The Detroit Post
Saturday, 16 October, 2021

How Much Undercarriage Rust Is Normal

Maria Johnson
• Monday, 12 October, 2020
• 7 min read

Robert Robert2111 gold badge11 silver badge33 bronze badges By the time the inspection was completed (and failed), I had a hole in my muffler system along with about $2,500 worth of rust related repairs for a $1000 vehicle.

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However, to check you're going to have to do the squeeze test between fingers and thumb on the thicker structural sections, then if you still can't determine how severe or not the rust is. It's time to get an old screwdriver out and tap (with the handle part) on the rustiest bits. If the material is corroded right through holes will likely appear, this is not good especially in the structural sections, if this is the case then you may like to walk away from this one as welding will be required.

If however it is just surface rust then a scrap off and clean up followed by an application of under body protection will suffice and your good to go. The seller should have no issues at all with you taping on the structural parts of the body to check its integrity.

In some parts of the world where lots of salt is used in the winter, this is not unusual rust. If you want to keep it longer term, I'd treat the rusty areas on the under body with a wire wheel brush on an angle grinder, rust converter and fresh undercoating after a thorough clean.

The underside of your car is at a higher risk of corrosion, because it’s more likely to stay wet after you drive in a rainstorm, as the sun can’t reach it to dry it out. Over time, as these areas stay almost constantly wet, that trapped water will wreak havoc on the metal of your vehicle.

Salt speeds up the electrolytic reaction that occurs between iron and oxygen in the presence of water, so a wet and salty undercarriage during the winter months is at an even higher risk of rusting out. You can help keep things free of corrosion by adding your own light covering of oil or undercoating, which will cling to the metal and repel water.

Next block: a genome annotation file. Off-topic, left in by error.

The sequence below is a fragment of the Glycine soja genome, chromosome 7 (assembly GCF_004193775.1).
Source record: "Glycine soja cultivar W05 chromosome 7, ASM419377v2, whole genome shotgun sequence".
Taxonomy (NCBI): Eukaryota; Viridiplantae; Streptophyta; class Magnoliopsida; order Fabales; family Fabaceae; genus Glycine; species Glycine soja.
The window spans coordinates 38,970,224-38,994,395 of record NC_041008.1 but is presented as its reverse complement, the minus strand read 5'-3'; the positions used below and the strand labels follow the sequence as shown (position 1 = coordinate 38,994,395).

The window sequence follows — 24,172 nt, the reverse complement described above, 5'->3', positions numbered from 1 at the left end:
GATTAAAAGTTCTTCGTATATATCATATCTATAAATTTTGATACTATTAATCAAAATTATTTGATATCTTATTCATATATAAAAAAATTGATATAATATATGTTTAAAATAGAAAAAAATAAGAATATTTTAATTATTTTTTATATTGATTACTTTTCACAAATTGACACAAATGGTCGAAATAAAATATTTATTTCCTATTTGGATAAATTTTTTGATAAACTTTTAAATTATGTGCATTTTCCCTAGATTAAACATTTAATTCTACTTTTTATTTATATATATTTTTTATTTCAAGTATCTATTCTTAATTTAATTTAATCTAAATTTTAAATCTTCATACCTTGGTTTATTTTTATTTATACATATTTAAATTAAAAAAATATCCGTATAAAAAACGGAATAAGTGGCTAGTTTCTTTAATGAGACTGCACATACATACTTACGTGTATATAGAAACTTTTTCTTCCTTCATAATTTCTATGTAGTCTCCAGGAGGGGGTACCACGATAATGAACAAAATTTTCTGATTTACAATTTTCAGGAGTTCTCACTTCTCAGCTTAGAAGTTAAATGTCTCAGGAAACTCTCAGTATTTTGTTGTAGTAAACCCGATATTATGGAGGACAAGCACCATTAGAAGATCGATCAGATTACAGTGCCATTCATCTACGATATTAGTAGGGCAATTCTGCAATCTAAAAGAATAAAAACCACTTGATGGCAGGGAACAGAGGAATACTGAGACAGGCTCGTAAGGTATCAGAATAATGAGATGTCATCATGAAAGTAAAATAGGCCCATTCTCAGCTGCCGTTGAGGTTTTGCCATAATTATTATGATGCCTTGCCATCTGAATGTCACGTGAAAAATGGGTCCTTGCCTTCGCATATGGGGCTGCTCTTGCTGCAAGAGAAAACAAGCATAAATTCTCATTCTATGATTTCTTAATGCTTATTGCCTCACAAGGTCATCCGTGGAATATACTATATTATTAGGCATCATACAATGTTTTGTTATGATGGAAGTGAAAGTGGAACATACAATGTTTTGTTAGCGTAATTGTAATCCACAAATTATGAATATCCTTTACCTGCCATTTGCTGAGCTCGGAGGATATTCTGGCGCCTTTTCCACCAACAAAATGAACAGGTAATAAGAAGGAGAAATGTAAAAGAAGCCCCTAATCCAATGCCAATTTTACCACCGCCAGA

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Over ten years of racing, restoring, and obsessing over automobiles lead me to balance science writing and automotive journalism full time. I currently contribute as an editor to several online and print automotive publications, and I also write and consult for the pharmaceutical and medical device industry.

If rust gets into a vehicle’s frame or body structure, it can become a safety issue for drivers. In fact, if a vehicle’s structure gets rusty enough, there could be a catastrophic failure even in routine daily driving.

First, moisture and carbon dioxide in the air mix to create a weak acid that starts to dissolve the iron. Think about how easy it is to crumble a flake of rust between your fingers, and then imagine that stuff trying to protect you and your loved ones during a car crash.

A stray piece of gravel or a minor fender bender is all it takes to chip a car’s paint, and any iron in the body panels will start to rust as soon as air and water reach the metal beneath it. That means rust spots can be fairly common on used vehicles, particularly if they’ve been driven in a northern U.S. state that uses chemicals and salt to device winter roads.

But if the rusting process goes on too long, it can eat right through the metal, causing holes and allowing body panels to fall to pieces. This is where problems go from cosmetic to dangerous, because modern cars and SUVs rely on these body panels for their structural integrity.

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The most serious problems occur when rust gets beneath the car’s surface and within its underlying components. Rust -free body panels boost a vehicle’s structural integrity, but the parts doing the heavy lifting lie under the car’s skin.

Unfortunately, this area of a vehicle is often susceptible to rust -causing chemicals and water, which can accumulate there when a car drives down wet or icy roads. Most customers should avoid used vehicles that show strong signs of structural rust.

CARFAX also recommends getting an expert inspection that includes putting the vehicle up on a lift, to give your mechanic a better view of under body components. You can apply touch-up paint to stone chips, small scratches, and other minor nicks and dings, but truly repairing rust can take several steps, a variety of tools and materials, and quite a bit of skill.

Depending on the size and severity of the rust, blending the repaired area with the surrounding paint may require wet sanding or buffing the surface. Dirt can retain and trap moisture, and road salt, bird droppings, and other corrosive materials will eat away at paint if they’re left unattended on metal surfaces for long periods.

Waxing it on a regular basis (twice or more each year) will add a protective surface to the paint and clear coat. Wash and wax more frequently if you live near an ocean or in an area where highway crews spread salt on the roads to melt snow and ice during the winter.